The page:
What Are a Legal Guardian’s Duties and Rights?

In Nevada, you may establish a guardianship arrangement to care for an adult (such as an elderly or incapacitated loved one) or for a child (when a parent cannot care for the child), but in either situation, you’ll need the insights and guidance that a Las Vegas guardianship lawyer provides.

An adult’s guardian has substantial authority to make decisions for that adult. A minor child’s guardian must provide a child’s basic needs (such as housing, education, and medical care), but biological parents usually retain their parental rights and financial responsibility for the child.

What should you know if your family needs to establish a guardianship for a child or for an adult loved one in Nevada? What steps will you take to set up a legal guardianship, and how will a Las Vegas guardianship attorney help you?

What is Required of a Guardian?

The legal requirements for guardians in the State of Nevada are quite demanding. Prospective guardians must demonstrate their ability and fitness by passing a comprehensive background check.

A guardian should be a patient, caring person. Guardians in Nevada are responsible for addressing the needs of the child or adult for whom the guardianship is established – the person referred to as a “protected person.” Those needs may include:

  1.  determining where the protected person resides
  2.  making medical decisions on the protected person’s behalf
  3.  making financial choices on the protected person’s behalf

Who May Not Serve as a Guardian?

Generally speaking, a person may not be named as a guardian by a Nevada court if that person:

  1.  cannot provide for the protected person’s basic needs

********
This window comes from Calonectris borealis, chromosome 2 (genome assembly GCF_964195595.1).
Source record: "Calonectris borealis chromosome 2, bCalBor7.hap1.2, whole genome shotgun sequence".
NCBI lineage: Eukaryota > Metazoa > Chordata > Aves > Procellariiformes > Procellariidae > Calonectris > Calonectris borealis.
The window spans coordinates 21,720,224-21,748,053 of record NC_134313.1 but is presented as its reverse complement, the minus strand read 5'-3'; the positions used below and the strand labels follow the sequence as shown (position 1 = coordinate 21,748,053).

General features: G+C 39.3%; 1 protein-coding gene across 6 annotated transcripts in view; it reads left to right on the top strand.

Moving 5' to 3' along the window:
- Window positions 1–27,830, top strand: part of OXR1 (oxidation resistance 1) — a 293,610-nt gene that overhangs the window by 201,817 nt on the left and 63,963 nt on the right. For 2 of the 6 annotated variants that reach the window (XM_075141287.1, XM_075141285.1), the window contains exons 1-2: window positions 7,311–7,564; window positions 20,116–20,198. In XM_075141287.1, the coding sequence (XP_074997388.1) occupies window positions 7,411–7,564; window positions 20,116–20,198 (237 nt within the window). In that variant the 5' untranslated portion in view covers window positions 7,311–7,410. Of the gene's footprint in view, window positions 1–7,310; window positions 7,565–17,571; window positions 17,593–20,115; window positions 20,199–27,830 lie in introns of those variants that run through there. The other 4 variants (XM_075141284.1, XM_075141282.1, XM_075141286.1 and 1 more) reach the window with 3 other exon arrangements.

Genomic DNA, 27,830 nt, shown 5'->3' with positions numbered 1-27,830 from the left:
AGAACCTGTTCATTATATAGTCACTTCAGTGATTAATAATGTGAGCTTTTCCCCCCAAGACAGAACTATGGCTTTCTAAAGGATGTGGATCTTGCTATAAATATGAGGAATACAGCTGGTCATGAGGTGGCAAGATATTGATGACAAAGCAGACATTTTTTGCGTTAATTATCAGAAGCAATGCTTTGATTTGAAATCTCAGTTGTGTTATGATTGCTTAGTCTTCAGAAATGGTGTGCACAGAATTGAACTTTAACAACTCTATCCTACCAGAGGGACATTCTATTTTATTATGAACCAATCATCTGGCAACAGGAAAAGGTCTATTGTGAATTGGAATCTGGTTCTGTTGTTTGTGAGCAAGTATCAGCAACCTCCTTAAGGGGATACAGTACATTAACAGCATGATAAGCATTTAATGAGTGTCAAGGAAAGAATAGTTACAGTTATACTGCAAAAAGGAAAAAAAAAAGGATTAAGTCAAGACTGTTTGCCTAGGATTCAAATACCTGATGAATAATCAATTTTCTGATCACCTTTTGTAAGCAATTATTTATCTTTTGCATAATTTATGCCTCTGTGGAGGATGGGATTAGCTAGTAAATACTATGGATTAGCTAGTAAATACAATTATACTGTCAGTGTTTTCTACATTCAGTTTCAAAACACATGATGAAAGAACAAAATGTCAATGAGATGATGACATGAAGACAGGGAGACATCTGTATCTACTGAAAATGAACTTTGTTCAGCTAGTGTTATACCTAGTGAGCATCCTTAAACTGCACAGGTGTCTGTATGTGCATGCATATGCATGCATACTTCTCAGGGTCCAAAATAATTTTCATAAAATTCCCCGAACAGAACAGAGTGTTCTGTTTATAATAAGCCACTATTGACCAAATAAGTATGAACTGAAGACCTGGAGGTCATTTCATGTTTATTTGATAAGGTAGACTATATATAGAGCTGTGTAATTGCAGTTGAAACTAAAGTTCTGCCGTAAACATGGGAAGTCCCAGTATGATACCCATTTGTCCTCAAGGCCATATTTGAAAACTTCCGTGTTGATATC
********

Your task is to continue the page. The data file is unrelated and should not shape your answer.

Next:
2.  habitually used alcohol or another controlled substance (other than medical marijuana) over the previous six months
  3.  has been found by a court to have isolated, abandoned, abused, neglected, or exploited another person
  4.  has had a professional license suspended or has been disbarred in the State of Nevada

Additionally, minors and persons deemed incompetent by the court may not serve as guardians, nor may someone with a felony conviction related to guardianship (unless the court determines that it is in a protected person’s best interests to designate a specific convicted felon as the protected person’s guardian).

What is the Procedure for Establishing a Guardianship?

Prospective guardians in Nevada should ask a Las Vegas guardianship attorney to submit a petition to the court in the county where the proposed protected person resides. The court will conduct a guardianship hearing to determine if establishing a guardianship is in the proposed protected person’s best interests.

The party filing the guardianship petition bears the burden of proof. Doctors, social workers, and psychologists may be asked to provide expert testimony. Whether you’re the petitioner or the proposed protected person, a guardianship lawyer will protect your rights throughout the legal process.

In a Nevada guardianship proceeding, the court also appoints an attorney through legal aid to represent the interests of a child under the age of 18 or an adult over which a person is seeking guardianship.